Campus News

Experts discuss race, addiction in regards to controversial Hillbilly Elegy

Three Madison experts discussed J.D. Vance’s “Hillbilly Elegy" at Memorial Union Monday night.

Image By: Cameron Lane-Flehinger

Amid backlash against this year’s Go Big Read book, students, staff and community members packed into Shannon Hall Monday night to hear three Madison experts discuss J.D. Vance’s “Hillbilly Elegy.”

The memoir, which details Vance’s experience rising from poverty to an Ivy League college, has faced criticism for its portrayal of working-class people as being able to pull themselves up by their bootstraps.

The panelists highlighted the controversial topics of race, class and addiction that are raised in the book and which have been underscored in recent discussions surrounding the book.

Panelist Katherine Magnuson, the associate director of research and training at the Institute on Poverty Research, said Vance’s story is unique because very few people are able to rise from poverty in the U.S.

Magnuson pointed out that while Vance’s story of upward mobility is valid, it did not happen without support from family and government resources.

“People rise up and manage to succeed, but they don’t do it alone,” Magnuson said. “[Vance] talks about several resources that were critical to his success [in the book].”

Many American’s have turned to the book as a way to gain insight into the election of President Trump, according to UW-Madison professor Kathy Cramer. However, Cramer warned readers to be cautious in jumping to conclusions.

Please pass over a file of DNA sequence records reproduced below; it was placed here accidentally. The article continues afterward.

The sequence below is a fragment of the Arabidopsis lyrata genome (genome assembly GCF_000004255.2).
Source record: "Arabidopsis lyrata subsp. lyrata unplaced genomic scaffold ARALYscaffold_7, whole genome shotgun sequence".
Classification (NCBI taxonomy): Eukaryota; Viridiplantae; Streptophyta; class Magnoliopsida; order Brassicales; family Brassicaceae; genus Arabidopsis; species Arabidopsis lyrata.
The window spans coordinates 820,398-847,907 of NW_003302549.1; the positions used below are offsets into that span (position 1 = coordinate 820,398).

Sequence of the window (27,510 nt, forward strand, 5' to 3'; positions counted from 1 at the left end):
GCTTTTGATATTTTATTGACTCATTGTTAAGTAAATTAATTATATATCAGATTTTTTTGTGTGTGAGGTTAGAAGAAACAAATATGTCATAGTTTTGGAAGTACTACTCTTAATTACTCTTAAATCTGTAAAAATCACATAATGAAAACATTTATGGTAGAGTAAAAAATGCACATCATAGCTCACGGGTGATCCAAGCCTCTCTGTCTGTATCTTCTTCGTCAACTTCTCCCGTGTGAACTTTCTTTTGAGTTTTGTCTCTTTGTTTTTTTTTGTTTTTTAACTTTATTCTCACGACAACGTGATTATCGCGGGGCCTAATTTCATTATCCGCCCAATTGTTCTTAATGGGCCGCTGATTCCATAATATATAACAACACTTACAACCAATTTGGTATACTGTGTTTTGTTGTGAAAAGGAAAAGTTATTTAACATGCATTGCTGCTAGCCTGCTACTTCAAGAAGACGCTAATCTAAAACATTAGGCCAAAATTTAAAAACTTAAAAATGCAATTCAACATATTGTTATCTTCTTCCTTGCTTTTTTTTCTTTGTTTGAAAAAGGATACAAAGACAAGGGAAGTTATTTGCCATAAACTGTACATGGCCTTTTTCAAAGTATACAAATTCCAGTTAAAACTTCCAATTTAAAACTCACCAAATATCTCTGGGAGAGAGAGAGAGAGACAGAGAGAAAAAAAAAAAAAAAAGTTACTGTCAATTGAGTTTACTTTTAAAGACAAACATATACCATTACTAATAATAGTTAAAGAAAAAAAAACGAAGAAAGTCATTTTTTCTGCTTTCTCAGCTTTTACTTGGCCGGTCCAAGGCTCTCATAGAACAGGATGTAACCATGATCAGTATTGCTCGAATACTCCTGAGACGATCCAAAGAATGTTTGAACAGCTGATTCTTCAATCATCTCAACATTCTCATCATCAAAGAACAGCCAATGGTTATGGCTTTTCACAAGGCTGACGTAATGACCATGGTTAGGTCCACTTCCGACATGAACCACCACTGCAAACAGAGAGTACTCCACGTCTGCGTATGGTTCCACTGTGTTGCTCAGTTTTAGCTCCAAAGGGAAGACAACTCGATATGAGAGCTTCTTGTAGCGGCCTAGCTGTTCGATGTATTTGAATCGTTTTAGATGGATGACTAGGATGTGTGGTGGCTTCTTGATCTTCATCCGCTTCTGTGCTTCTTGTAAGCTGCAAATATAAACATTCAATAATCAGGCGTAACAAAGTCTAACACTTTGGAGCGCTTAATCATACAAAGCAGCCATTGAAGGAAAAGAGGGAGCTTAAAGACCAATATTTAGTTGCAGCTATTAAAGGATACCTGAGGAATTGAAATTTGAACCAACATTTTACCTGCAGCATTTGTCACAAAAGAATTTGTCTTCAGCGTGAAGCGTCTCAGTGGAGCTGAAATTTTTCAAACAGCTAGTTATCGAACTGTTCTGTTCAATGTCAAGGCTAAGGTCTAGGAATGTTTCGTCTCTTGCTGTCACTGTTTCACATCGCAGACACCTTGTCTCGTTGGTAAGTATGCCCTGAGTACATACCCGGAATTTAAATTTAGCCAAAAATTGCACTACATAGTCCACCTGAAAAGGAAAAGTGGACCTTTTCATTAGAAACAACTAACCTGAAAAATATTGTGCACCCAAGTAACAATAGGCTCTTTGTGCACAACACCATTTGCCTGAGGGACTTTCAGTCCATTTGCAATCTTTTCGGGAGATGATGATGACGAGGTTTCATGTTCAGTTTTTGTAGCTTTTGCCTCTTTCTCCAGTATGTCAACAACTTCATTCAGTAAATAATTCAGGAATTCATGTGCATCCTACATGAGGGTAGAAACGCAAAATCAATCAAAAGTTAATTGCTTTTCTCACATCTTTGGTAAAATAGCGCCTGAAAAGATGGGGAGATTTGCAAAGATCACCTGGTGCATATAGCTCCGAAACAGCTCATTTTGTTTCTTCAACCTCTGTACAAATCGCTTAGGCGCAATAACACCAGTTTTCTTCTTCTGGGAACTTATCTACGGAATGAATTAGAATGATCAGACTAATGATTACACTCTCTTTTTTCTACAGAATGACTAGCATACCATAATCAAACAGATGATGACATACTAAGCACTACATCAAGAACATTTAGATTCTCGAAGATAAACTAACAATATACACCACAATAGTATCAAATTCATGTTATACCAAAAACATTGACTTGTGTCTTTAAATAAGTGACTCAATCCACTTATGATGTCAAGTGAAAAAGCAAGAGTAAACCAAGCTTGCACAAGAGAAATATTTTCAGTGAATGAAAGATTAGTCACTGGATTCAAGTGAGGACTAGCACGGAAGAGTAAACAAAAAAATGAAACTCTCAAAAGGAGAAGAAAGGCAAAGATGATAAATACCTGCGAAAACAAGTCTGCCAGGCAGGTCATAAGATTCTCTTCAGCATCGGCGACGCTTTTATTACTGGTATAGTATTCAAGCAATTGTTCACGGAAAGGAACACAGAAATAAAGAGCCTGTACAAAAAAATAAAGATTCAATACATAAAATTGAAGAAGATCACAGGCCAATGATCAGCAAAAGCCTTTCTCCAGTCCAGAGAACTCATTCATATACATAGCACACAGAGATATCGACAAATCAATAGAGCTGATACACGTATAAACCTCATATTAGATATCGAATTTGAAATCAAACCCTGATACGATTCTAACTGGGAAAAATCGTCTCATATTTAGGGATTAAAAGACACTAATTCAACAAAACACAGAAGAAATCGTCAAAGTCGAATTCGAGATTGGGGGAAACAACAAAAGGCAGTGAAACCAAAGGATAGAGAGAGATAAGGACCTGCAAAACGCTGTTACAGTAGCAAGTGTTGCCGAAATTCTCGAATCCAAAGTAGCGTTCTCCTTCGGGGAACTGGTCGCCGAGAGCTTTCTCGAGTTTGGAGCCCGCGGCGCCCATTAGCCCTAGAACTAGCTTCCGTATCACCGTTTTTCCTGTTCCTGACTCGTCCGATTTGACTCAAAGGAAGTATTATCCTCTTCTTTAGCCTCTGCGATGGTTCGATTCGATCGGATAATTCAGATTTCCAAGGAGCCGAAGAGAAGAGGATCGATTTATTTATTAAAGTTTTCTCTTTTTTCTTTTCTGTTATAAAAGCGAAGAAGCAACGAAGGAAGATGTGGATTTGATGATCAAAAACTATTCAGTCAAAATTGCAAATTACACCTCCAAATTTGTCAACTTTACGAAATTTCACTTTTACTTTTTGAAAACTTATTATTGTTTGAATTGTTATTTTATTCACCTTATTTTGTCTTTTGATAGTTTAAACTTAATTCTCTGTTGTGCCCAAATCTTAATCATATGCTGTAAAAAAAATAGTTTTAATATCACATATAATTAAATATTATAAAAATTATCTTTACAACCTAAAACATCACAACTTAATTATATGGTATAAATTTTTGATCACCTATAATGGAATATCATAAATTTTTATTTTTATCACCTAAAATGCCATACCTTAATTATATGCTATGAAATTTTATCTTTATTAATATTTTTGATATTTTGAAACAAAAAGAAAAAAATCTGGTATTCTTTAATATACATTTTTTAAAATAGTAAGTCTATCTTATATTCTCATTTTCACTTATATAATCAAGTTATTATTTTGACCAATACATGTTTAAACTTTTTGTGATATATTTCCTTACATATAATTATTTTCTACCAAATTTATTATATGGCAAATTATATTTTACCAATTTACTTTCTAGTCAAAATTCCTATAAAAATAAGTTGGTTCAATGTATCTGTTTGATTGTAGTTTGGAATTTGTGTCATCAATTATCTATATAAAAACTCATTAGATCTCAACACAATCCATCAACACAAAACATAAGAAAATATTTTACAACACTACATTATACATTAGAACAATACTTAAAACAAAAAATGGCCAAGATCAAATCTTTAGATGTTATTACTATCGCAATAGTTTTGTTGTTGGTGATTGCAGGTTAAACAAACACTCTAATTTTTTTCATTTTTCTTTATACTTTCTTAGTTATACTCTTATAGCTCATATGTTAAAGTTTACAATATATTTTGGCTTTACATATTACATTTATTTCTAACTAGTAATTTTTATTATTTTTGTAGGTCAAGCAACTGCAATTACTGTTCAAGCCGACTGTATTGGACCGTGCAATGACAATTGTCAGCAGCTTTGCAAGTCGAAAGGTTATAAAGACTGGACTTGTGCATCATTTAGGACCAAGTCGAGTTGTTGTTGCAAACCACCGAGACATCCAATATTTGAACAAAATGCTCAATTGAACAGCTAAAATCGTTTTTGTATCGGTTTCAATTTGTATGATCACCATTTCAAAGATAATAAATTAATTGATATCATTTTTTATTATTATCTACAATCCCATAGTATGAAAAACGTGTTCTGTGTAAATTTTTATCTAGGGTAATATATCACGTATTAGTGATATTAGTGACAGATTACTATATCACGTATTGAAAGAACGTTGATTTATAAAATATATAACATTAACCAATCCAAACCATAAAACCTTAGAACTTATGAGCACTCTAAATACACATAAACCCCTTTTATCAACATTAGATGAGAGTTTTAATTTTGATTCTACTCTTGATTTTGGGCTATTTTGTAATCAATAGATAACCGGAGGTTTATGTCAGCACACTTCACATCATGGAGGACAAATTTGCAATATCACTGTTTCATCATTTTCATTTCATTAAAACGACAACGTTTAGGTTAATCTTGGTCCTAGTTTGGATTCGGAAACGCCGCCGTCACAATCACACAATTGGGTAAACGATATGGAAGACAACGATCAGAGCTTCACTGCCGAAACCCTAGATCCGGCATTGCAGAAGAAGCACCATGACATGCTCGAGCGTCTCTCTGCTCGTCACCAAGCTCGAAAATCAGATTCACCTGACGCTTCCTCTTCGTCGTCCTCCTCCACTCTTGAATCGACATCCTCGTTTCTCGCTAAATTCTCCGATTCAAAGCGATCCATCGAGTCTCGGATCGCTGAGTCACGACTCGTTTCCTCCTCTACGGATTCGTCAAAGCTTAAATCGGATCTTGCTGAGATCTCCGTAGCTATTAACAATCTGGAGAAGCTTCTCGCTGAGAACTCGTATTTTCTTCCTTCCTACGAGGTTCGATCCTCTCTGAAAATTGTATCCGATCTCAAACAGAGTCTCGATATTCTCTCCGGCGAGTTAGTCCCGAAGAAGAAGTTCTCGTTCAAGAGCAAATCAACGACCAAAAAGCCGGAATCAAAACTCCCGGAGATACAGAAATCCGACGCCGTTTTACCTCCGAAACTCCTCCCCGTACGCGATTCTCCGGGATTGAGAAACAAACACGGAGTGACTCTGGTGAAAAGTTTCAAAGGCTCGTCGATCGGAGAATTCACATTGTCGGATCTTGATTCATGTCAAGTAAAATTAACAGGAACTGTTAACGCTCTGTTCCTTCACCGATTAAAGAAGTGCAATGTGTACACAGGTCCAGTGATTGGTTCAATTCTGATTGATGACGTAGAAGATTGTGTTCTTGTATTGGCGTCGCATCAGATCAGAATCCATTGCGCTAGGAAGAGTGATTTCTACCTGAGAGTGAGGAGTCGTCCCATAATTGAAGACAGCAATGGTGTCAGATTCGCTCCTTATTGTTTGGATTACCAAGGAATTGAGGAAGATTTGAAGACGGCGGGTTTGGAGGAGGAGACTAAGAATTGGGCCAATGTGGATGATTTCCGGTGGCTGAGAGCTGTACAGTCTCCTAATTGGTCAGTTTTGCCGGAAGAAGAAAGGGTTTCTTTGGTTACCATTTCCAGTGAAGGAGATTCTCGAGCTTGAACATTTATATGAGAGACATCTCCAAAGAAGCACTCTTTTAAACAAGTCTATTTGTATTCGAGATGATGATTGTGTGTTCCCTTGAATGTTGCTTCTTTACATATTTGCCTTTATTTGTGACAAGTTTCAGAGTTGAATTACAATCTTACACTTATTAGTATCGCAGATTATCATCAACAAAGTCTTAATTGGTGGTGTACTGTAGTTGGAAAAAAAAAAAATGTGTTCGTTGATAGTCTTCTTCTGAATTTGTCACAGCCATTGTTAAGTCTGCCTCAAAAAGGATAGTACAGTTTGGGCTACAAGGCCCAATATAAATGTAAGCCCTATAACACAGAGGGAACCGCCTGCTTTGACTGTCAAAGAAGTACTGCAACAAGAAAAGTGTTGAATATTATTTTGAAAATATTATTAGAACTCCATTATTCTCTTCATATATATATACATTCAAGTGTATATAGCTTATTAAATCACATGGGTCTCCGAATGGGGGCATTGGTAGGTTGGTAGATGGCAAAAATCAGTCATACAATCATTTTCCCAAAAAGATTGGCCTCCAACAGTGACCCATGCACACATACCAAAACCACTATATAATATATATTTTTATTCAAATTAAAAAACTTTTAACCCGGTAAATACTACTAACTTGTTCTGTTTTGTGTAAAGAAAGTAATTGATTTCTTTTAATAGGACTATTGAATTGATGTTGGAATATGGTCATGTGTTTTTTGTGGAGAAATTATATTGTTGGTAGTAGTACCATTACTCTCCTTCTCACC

“It’s become a little bit of a myth that the white working class as responsible for the election of Trump,” Cramer said. “We need to be careful about jumping from this book to assumptions about Donald Trump supporters.”

Cramer drew parallels between her own book “The Politics of Resentment” and “Hillbilly Elegy,” When interviewing Wisconsinites about the election of Scott Walker Cramer said she heard similar things to Vance.

“What I was hearing in 2007 was people saying to me things like ‘we don’t get our fair share of power and resources,’ and people are also saying ‘those folks who are making decisions, they don’t know us, they don’t understand us and they don’t actually even like us,’” Cramer said.

To provide context to the book’s discussion of substance use disorders, Aleksandra Zgierska, UW-Madison professor of family medicine, spoke about how addiction acts on the brain.

Zgierska said she hopes the book can act as a springboard for conversations on the stigma of substance use disorder. Zgierska said these conversations can affect how many drug addicts seek treatment.

“The majority of patients with addiction when offered treatment and offered support, eventually they do well,” Zgierska said.

The three keynote speakers agreed that dialogues sparked by the Go Big Read text were valuable and relevant.

“I draw so much of my hope these days from great public universities like this one,” Cramer said. “I think the problems in front of us are enormous but the fact that you all are here on a beautiful evening thinking about these problems with us and that we are surrounded daily by wonderful, bright, committed and energized students gives me so much hope.”

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